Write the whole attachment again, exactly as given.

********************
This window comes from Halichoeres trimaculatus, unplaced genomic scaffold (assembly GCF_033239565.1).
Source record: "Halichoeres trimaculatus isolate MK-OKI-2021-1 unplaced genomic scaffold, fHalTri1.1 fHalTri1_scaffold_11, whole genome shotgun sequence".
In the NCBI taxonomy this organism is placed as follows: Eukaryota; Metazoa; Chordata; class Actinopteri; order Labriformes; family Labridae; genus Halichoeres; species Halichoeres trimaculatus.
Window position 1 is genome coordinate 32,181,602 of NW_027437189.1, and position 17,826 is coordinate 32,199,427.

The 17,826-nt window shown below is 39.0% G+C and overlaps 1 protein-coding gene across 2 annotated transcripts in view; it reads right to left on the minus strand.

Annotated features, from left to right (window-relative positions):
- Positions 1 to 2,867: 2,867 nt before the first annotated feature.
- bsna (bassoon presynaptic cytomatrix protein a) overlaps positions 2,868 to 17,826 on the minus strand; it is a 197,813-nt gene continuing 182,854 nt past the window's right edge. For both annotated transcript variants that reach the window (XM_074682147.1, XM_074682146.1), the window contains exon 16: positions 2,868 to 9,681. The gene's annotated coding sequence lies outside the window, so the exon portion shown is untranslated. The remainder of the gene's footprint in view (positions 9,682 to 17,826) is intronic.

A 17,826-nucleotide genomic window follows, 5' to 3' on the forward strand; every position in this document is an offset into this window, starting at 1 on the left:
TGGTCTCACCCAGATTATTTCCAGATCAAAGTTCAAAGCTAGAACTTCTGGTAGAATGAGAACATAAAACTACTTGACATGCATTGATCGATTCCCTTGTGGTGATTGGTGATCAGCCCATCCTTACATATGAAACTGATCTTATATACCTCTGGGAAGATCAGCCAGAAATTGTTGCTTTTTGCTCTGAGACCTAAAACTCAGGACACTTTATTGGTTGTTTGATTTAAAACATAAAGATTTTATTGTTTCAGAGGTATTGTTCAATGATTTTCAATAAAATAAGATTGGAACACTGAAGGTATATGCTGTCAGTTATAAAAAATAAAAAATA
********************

This window comes from Halichoeres trimaculatus, unplaced genomic scaffold (assembly GCF_033239565.1).
Source record: "Halichoeres trimaculatus isolate MK-OKI-2021-1 unplaced genomic scaffold, fHalTri1.1 fHalTri1_scaffold_11, whole genome shotgun sequence".
In the NCBI taxonomy this organism is placed as follows: Eukaryota; Metazoa; Chordata; class Actinopteri; order Labriformes; family Labridae; genus Halichoeres; species Halichoeres trimaculatus.
Window position 1 is genome coordinate 32,181,602 of NW_027437189.1, and position 17,826 is coordinate 32,199,427.

The 17,826-nt window shown below is 39.0% G+C and overlaps 1 protein-coding gene across 2 annotated transcripts in view; it reads right to left on the minus strand.

Annotated features, from left to right (window-relative positions):
- Positions 1 to 2,867: 2,867 nt before the first annotated feature.
- bsna (bassoon presynaptic cytomatrix protein a) overlaps positions 2,868 to 17,826 on the minus strand; it is a 197,813-nt gene continuing 182,854 nt past the window's right edge. For both annotated transcript variants that reach the window (XM_074682147.1, XM_074682146.1), the window contains exon 16: positions 2,868 to 9,681. The gene's annotated coding sequence lies outside the window, so the exon portion shown is untranslated. The remainder of the gene's footprint in view (positions 9,682 to 17,826) is intronic.

A 17,826-nucleotide genomic window follows, 5' to 3' on the forward strand; every position in this document is an offset into this window, starting at 1 on the left:
TGGTCTCACCCAGATTATTTCCAGATCAAAGTTCAAAGCTAGAACTTCTGGTAGAATGAGAACATAAAACTACTTGACATGCATTGATCGATTCCCTTGTGGTGATTGGTGATCAGCCCATCCTTACATATGAAACTGATCTTATATACCTCTGGGAAGATCAGCCAGAAATTGTTGCTTTTTGCTCTGAGACCTAAAACTCAGGACACTTTATTGGTTGTTTGATTTAAAACATAAAGATTTTATTGTTTCAGAGGTATTGTTCAATGATTTTCAATAAAATAAGATTGGAACACTGAAGGTATATGCTGTCAGTTATAAAAAATAAAAAATA